Hepatitis and Primary Care Integration

In the United States, the most common types of viral hepatitis are hepatitis A, hepatitis B, and hepatitis C. According to CDC estimates, 2.4 million people in the United States are living with the hepatitis C virus (HCV) and over 860,000 people are living with the hepatitis B virus (HBV, CDC, 2019). Recent outbreaks of hepatitis A, hepatitis B, and hepatitis C have been linked to the opioid epidemic through both injection and non-injection drug use (CDC, 2018). Although baby boomers (adults born between 1945-1965) have the highest prevalence of chronic hepatitis C infection, the highest incidence of new hepatitis C cases occurs among young adults aged 20-29 years (CDC, 2019).

Many individuals at risk for or living with viral hepatitis are members of vulnerable populations and underserved communities. These individuals may also be at risk for other illnesses or chronic conditions, including HIV and substance use disorder.

Health centers emphasize coordinated and comprehensive care, and the ability to manage patients with multiple health care needs. Primary care integration of viral hepatitis testing, vaccination, other prevention, care, and treatment can increase access and improve health outcomes for at-risk patients and patients with chronic infection. Health centers report data on hepatitis B and hepatitis C testing and diagnoses as part of the Uniform Data System.

  • In 2019, health centers tested 928,189 patients for hepatitis B and provided services to 48,249 patients diagnosed with hepatitis B.
  • In 2019, health centers tested 1,178,815 patients for hepatitis C and provided services to 192,054 patients diagnosed with hepatitis C.

Action Steps and Guidelines for Health Centers

The National Viral Hepatitis Action Plan 2017-2020 details specific opportunities for health care providers, patients, and community leaders to help address viral hepatitis. Hepatitis A and hepatitis B are vaccine preventable. Viral hepatitis testing and vaccination are covered preventive services (CDC, 2016). Viral hepatitis can be a short-term illness, but hepatitis B and hepatitis C can become a long-term chronic infection.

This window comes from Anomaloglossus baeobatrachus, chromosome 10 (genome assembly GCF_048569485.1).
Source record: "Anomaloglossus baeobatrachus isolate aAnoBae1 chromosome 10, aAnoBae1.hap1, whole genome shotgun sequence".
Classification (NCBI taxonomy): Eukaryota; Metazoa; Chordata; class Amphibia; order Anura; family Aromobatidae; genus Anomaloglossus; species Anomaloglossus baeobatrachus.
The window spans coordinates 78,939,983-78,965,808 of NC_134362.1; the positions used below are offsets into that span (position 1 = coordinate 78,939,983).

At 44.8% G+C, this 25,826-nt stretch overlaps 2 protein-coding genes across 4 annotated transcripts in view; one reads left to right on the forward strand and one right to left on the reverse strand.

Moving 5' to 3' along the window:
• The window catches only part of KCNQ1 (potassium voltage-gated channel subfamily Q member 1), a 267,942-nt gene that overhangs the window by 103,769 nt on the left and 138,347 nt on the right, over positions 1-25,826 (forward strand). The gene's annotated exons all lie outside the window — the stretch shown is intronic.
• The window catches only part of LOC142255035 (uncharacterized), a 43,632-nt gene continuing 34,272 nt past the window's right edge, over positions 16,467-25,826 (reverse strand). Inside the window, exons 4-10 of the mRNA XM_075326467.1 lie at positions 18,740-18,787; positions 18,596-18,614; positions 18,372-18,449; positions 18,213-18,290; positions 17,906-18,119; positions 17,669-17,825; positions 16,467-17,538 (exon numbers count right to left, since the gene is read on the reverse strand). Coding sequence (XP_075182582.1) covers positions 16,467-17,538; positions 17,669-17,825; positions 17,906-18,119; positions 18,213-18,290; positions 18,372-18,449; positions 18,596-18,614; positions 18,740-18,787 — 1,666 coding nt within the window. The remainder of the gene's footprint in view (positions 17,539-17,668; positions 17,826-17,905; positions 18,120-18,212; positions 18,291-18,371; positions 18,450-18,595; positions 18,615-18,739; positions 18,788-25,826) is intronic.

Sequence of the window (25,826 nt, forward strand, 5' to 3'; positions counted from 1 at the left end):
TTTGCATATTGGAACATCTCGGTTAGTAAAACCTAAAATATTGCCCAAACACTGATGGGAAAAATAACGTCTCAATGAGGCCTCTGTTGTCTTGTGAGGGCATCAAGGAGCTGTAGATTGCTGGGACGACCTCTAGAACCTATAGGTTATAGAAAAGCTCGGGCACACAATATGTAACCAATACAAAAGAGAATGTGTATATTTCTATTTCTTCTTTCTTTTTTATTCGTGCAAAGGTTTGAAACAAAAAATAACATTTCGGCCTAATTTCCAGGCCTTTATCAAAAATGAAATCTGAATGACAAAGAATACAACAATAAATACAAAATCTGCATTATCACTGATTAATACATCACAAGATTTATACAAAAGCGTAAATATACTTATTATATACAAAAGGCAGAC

Health centers working to improve viral hepatitis clinical quality and advance integration of hepatitis-related services into primary care may benefit from the following resources.

Screen and Understand Results

The only way to diagnose chronic viral hepatitis is blood testing. Viral hepatitis screening includes multiple tests and can be complex. These resources may help to identify which tests are most appropriate for your patient.


Safe and effective vaccines are available for hepatitis A and hepatitis B. These vaccines are routinely provided during the primary infant vaccination series and are recommended for vulnerable adolescents and adults as well as anyone seeking protection. There is no vaccine for hepatitis C.

Treat Disease and Manage Patients

Safe and effective treatments for hepatitis B and hepatitis C are available. These treatments have been shown to reduce the likelihood of developing cirrhosis and liver cancer. They consist of oral medications and in the case of hepatitis C, treatment can result in a virologic cure.

There are also many interventions providers can recommend for people with chronic hepatitis B and hepatitis C to stay healthy and decrease the chance of disease progression. These include reducing alcohol intake, maintaining a healthy weight, using care with over-the-counter medications, and receiving regular care including monitoring for liver cancer.

Provider Training and Resources

Date Last Reviewed:  November 2020